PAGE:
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Midplane temperature distribution of the reference disk of the Flying Saucer and temperature differences between the MGS disk and the reference disk. For details, see Sect. 3.6.

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The midplane temperature distribution of the reference disk and its temperature differences from the MGS disk are shown in Fig. 21. Inside of ~ 9 AU, this temperature difference is negative for all grain radii, i.e., the dust in the MGS disk is colder. Further out, only grains with radii of more than 47 μm are colder than the reference grains. This finding supports the explanation given by Guilloteau et al. (2016). Also, outside of 109 AU, the grains with radii between 47 μm and 101 μm have temperatures below 7 K, while the larger grains reach below that temperature further in.

A comparison of the thermal emission of the MGS disk and the reference disk is shown in Fig. 22.

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Thermal emission of the Flying Saucer. For details, see Sect. 3.6.

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The thermal emission is stronger for the MGS disk at small wavelengths, while it shows the opposite behavior at longer wavelengths. The larger relative difference is due to the different inclination (edge-on) of the disk.

4. Discussion

4.1. Effects of the disk mass, inner disk radius, and outer disk radius

In the optically thin case, the temperature spread can be as high as 63% in the considered model and the order of radial grain temperature profiles is directly given by the distribution of the absorption cross sections (Sect. 2.3). For disks with an optically thick midplane, the midplane temperature is higher close to the star and lower further out and the better thermal coupling decreases the midplane temperature spread. Here, the dust grains are also heated by the additional thermal emission of the surrounding dust. This dust radiates at longer wavelengths than the star. As the slopes of the absorption cross sections are lower for larger grains, the temperature order is at least partly reversed. The results obtained for the optically thin case are relevant for the upper, directly heated disk layers, while the results for the optically thick disk are applicable in the disk interior.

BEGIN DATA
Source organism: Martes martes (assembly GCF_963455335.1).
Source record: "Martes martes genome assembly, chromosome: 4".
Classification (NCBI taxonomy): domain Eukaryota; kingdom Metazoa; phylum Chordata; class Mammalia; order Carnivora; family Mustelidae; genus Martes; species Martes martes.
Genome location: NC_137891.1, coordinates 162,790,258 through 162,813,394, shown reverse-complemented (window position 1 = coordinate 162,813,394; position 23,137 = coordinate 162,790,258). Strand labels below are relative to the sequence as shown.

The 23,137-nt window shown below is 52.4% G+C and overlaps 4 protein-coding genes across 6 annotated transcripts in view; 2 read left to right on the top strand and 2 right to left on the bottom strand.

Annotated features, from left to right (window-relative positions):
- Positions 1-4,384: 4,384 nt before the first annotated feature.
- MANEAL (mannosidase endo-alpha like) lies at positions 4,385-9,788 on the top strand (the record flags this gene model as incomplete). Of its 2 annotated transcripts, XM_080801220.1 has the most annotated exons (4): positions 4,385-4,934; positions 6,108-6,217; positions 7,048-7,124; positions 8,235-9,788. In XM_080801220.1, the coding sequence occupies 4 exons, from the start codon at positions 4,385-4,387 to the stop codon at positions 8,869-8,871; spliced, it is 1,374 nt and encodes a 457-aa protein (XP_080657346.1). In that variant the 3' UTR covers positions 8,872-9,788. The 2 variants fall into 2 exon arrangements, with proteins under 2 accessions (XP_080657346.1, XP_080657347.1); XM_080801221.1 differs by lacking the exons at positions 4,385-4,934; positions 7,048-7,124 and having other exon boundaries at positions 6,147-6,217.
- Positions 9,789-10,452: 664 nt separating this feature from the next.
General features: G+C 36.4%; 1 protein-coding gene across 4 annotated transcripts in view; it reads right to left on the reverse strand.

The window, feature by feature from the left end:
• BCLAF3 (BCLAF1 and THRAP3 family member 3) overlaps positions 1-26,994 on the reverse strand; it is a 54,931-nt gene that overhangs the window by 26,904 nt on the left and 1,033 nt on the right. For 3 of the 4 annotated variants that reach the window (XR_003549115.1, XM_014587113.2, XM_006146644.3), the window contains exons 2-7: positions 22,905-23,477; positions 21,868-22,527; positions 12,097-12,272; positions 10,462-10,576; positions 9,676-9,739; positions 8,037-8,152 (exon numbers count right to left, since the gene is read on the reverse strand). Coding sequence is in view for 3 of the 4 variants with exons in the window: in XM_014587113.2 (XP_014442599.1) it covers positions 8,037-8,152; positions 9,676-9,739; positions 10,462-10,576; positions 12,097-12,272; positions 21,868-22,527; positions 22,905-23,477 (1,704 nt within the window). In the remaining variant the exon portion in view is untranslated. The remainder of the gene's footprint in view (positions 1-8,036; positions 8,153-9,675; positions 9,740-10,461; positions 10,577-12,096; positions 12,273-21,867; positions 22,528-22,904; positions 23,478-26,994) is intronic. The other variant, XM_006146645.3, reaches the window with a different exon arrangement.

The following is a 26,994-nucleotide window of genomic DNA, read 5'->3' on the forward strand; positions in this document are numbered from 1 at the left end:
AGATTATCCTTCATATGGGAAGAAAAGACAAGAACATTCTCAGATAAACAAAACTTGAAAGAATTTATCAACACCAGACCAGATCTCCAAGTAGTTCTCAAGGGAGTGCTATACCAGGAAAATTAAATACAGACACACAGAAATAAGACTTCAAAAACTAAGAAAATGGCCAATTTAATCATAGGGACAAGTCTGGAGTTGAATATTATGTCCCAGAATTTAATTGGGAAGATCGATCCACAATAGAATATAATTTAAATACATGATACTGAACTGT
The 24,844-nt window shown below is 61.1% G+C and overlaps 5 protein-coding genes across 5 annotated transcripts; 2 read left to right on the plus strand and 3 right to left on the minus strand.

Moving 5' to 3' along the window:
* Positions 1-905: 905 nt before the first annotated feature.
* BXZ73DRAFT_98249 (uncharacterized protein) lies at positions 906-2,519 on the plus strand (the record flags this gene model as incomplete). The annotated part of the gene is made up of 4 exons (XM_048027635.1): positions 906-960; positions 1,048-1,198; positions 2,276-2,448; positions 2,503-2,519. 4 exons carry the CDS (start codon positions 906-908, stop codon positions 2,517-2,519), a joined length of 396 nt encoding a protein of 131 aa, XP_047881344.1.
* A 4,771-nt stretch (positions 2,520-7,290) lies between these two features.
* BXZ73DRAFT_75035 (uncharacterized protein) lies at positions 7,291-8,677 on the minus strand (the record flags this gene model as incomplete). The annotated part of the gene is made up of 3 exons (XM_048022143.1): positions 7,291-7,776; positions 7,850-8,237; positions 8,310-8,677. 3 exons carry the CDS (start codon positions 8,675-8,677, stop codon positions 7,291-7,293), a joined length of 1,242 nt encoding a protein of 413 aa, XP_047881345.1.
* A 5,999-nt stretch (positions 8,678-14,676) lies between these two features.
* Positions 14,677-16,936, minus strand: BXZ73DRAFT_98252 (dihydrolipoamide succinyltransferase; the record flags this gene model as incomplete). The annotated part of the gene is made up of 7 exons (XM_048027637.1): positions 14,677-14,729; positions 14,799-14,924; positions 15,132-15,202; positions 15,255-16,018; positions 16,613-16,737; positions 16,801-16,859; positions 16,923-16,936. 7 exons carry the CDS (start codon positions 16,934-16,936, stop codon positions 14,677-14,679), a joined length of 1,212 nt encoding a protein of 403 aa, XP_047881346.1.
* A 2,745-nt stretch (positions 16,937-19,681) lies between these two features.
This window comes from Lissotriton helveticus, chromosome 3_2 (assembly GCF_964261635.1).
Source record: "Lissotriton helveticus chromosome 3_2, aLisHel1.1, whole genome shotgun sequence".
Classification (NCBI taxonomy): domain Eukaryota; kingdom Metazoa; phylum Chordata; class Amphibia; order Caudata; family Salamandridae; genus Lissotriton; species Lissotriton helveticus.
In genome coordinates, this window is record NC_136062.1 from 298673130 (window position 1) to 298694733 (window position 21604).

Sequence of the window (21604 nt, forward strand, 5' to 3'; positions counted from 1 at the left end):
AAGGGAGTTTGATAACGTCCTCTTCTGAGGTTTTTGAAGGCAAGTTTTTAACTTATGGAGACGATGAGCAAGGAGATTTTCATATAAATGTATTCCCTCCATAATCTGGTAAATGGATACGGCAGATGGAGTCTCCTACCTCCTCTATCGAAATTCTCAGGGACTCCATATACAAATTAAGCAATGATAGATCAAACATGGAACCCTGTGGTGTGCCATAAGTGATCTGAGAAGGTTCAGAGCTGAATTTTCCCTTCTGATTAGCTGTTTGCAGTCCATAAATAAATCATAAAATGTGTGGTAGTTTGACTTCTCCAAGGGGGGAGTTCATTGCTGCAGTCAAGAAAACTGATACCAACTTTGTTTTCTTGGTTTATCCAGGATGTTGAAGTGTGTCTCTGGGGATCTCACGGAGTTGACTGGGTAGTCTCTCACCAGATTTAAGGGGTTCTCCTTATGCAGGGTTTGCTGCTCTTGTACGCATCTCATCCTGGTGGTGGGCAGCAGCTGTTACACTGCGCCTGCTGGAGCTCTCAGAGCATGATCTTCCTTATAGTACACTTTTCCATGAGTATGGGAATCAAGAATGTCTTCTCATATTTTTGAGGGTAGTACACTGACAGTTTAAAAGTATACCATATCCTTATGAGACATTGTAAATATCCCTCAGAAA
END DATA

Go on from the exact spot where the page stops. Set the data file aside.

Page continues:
Having an inner cavity means that the radiation at the inner edge of the disk is weaker. Also, because the density in the remaining disk is kept fix, the mass of the disk decreases. With less mass further in, the shielding of the disk midplane is reduced. These effects make the temperature spread first decrease before it increases again toward larger radii. The freeze-out of water and CO happens at a larger radial distance from the star than without an inner cavity.

With a larger outer radius, the disk gets larger, reducing the dust density and thus the optical depth at any point of the disk. This increases the midplane temperature spread and spreads the transition between no freeze-out and complete freeze-out of water and CO over an increasingly large radial range. Also, the water snowline moves further inside with larger outer radii. However, owing to the decrease of the dust density to the outer parts of the disk, doubling the outer radius only leads to a ~ 30% decrease of the optical depth calculated perpendicular to the disk midplane at a radial distance of 10 AU.